Yesterday, the U.S. Sentencing Commission issued a memorandum regarding the amendments to the U.S. Sentencing Guidelines that it submitted to Congress last month. The 48-page memorandum, including its appendices, deals with which, if any, of these amendments should be retroactive in effect to offenders that have already been sentenced under the old Guidelines.
Specifically, the Commission is considering whether two amendments should be retroactive in particular– 1) the amendment that reduces the potential criminal history points assessed for defendants who commit their offense while under another sentence, and 2) the amendment providing a two-level downward adjustment for defendants with zero criminal history points.
Part I of the memo summarizes the 2023 criminal history amendments being considered. Part II of the memo provides background on the statutory and guidelines policy statements governing retroactivity of amendments. Part III discusses the potential impact of retroactivity. Part IV provides a detailed overview of the Commission’s analysis.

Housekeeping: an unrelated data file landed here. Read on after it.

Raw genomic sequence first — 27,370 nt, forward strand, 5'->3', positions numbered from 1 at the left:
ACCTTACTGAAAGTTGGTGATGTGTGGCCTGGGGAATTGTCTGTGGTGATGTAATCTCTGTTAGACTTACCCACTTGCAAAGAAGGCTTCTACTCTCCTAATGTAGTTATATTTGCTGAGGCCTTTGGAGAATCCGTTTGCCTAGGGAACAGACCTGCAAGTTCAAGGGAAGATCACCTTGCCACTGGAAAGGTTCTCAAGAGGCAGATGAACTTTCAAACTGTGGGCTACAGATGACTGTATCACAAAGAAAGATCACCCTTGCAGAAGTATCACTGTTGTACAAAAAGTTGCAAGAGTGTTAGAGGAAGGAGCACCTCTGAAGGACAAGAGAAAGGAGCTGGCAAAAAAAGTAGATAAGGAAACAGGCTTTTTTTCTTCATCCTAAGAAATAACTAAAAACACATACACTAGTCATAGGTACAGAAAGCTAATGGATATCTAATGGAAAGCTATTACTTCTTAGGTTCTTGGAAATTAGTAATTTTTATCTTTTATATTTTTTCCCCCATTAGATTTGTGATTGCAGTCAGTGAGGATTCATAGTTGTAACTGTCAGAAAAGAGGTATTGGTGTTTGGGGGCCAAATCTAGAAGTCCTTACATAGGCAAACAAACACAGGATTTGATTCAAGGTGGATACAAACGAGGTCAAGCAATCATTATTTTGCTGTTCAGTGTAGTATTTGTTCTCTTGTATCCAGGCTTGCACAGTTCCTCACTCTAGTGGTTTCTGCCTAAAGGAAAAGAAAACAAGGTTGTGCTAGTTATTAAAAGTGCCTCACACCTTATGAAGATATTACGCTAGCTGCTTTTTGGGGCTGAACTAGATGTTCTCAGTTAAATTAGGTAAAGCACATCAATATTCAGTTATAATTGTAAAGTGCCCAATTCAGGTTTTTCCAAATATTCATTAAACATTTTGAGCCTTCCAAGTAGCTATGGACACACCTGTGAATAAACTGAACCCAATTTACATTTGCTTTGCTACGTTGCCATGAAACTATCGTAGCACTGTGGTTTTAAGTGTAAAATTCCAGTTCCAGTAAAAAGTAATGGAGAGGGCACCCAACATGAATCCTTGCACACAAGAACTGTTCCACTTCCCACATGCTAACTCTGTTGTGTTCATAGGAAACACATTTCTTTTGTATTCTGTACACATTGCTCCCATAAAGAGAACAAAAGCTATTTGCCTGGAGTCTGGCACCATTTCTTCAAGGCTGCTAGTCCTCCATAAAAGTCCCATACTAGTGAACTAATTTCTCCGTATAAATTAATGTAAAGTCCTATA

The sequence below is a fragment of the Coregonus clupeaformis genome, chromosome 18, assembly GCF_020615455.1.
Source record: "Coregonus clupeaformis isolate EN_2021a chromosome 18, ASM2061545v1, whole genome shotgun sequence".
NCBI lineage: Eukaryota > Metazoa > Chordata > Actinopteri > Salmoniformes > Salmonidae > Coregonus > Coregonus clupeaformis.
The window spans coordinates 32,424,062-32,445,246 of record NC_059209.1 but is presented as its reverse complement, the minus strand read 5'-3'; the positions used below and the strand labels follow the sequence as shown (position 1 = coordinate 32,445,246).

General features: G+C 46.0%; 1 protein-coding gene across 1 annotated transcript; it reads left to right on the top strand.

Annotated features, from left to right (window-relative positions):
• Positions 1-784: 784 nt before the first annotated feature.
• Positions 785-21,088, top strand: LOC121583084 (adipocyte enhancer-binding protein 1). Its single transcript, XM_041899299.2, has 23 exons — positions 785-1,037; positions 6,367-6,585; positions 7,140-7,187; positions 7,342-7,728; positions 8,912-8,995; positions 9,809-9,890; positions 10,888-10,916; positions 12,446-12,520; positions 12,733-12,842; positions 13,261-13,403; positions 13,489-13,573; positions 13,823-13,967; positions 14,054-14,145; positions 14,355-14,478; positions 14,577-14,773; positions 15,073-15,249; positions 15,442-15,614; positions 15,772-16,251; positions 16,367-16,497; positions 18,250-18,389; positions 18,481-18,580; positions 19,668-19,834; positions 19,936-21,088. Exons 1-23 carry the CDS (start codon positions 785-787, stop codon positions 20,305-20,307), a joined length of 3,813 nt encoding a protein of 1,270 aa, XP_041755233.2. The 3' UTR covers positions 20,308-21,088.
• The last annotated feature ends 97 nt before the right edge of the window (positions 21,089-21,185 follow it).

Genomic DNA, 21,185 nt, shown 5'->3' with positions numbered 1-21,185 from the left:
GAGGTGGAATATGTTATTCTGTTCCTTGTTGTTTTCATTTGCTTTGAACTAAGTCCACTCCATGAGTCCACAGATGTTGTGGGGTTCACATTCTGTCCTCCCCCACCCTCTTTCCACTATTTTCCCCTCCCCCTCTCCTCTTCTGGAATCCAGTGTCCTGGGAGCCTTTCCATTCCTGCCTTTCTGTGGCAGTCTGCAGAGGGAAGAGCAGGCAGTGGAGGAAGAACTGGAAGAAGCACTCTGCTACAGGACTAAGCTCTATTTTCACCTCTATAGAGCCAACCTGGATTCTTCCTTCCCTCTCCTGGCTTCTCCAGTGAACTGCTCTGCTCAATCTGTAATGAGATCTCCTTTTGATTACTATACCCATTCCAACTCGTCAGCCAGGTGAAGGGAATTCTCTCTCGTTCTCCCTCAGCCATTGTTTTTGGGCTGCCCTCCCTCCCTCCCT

In its conclusion, the Commission estimates that 11,49 offenders in BOP custody would have faced a lower sentencing range under the new amendment reducing the potential criminal history points for defendants who committed their offense while under another sentence. The average sentence reduction, based on those potential lower Guidelines ranges, would be 11.7, and 2,000 inmates would be eligible for release by November 1, 2023, when the amendments are slated to go into effect.
Additionally, the Commission estimates that 7,272 inmates in BOP custody would have a lower Guidelines range if re-sentenced under the amendment providing a 2-level downward departure for having zero criminal history points, with an average reduction of 17.6%. An estimated 1,200 offenders would be eligible for release by November 1, 2023 if the amendment is made retroactive.
Click here to read the USSC’s memorandum.